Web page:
College of Arts and Sciences


Physiology Courses
  • PHSL-P 130 Human Biology (4 cr.) Basic concepts in human biology. Covers reproduction and development, physiological regulations, stress biology, and behavioral biology and emphasizes related social problems. (Fall, Spring, Summer)
  • PHSL-P 261 Human Anatomy and Physiology I (4 cr.) P: BIOL-L 100, PHSL-P 130, or the equivalent, or combined SAT of 700+. Introduction to basic structure and function of the human body, including laboratory studies in gross anatomy, histology, and physiology. Topics are cellular anatomy and physiology; body tissues, and integument and the skeletal, muscle, endocrine, and nervous systems. (Fall, Spring)
  • PHSL-P 262 Human Anatomy and Physiology II (4 cr.) P: PHSL-P 261. Second semester topics are the circulatory, respiratory, urinary, digestive, and reproductive systems: fluid and electrolyte balance; and acid-base balance. (PHSL-P 261 and PHSL-P 262 cannot be used to fulfill the physiology requirement of biology majors.) (Fall, Spring, Summer I and II)
  • PHSL-P 263 Principles of Anatomy and Physiology—Special Topics (0.5-3 cr.) R: Consent of instructor. Study of selected topics in human anatomy and physiology as they relate to specific organ systems or functions. Topics vary by semester and correlate with material covered in PHSL-P 261 and PHSL-P 262. (Fall, Spring, Summer I, Summer II) May be repeated with change in topic.
  • PHSL-P 416 Comparative Animal Physiology (3 cr.) P: Two college biology courses, one college mathematics course, CHEM-C 106. Lecture course. Physiological principles of the respiratory, circulatory, excretory, and related systems in a variety of invertebrate and vertebrate animals. (Occasionally)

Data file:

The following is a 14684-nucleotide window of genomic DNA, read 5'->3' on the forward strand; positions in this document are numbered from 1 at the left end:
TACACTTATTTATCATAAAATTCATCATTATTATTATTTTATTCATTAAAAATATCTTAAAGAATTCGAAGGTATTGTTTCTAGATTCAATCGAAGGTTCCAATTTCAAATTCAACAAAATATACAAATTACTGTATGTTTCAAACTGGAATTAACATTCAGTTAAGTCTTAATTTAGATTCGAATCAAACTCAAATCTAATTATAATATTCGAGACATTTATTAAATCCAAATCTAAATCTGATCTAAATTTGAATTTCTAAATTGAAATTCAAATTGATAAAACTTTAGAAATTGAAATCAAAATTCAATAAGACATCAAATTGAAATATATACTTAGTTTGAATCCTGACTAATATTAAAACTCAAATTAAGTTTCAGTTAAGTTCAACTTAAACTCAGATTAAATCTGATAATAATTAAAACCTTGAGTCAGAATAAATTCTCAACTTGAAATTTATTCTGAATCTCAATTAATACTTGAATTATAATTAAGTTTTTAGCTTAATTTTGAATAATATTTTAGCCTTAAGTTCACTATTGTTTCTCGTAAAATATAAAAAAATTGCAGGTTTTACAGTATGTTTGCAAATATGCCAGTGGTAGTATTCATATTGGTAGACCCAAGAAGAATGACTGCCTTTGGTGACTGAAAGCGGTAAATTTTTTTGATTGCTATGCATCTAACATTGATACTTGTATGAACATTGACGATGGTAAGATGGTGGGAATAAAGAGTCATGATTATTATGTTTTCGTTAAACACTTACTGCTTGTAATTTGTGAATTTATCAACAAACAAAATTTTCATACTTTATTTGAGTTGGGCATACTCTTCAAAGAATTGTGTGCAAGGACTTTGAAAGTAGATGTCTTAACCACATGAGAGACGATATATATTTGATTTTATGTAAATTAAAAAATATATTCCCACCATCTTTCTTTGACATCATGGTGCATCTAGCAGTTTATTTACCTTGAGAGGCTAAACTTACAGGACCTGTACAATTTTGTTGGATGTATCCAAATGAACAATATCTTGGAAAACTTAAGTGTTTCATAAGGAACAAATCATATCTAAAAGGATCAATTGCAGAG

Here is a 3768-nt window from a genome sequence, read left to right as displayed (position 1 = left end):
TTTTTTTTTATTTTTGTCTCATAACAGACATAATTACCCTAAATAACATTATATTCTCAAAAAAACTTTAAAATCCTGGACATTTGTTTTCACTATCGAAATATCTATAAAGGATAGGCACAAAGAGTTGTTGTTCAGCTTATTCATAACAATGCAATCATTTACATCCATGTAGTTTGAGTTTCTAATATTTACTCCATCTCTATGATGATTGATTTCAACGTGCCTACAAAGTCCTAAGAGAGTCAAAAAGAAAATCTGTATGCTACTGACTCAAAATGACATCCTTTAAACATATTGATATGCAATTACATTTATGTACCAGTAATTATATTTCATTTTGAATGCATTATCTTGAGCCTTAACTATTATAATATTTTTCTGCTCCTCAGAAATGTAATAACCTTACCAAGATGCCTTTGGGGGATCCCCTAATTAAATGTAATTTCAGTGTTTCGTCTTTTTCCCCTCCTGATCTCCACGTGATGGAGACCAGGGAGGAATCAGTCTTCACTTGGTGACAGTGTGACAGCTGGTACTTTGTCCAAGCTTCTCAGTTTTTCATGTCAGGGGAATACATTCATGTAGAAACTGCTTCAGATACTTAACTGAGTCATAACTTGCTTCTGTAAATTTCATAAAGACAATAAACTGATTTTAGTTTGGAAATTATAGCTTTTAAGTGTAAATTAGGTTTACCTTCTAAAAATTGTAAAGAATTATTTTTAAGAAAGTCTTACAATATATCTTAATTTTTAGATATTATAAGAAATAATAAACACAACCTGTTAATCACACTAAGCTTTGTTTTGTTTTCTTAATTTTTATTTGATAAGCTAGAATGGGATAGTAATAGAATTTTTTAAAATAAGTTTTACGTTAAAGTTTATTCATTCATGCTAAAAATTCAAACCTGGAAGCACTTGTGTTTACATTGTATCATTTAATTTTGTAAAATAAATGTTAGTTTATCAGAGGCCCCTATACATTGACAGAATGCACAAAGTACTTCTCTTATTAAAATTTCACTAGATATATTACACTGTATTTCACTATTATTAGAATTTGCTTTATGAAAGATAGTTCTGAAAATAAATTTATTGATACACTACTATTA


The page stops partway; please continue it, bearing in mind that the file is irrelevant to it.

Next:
• PHSL-P 417 Neurobiology (3 cr.) P: An introductory biology course and Chemistry C106. Physiology of nerves and muscles including sensory receptors, peripheral and central processing of neural infrormation, coordination of motor output, and neurophysiological correlates of behavior.
  • PHSL-P 431 Human Physiology (3 cr.) P: BIOL-L 211, CHEM-C 106, or equivalent; junior or senior status. R: BIOL-L 312 This is an introductory course in human physiology designed to introduce biology majors and preprofessional students to the function of the human body. Emphasis in on how organ systems work to maintain homeostasis, a constant internal environment, in response to variable external environmental conditions. Special considerations will be given to change in physiological states in health and disease. Course may be taken as lecture only or with a laboratory component.  (even years, Spring)
  • PHSL-P 461 Comparative Physiology of Animals (4 cr.) P: One year of chemistry. R: one 300-400 level biology course. The basic mechanisms are considered whereby various organisms integrate and coordinate similar functional requirements based on phylogeny and environmental relationships. (Occasionally)

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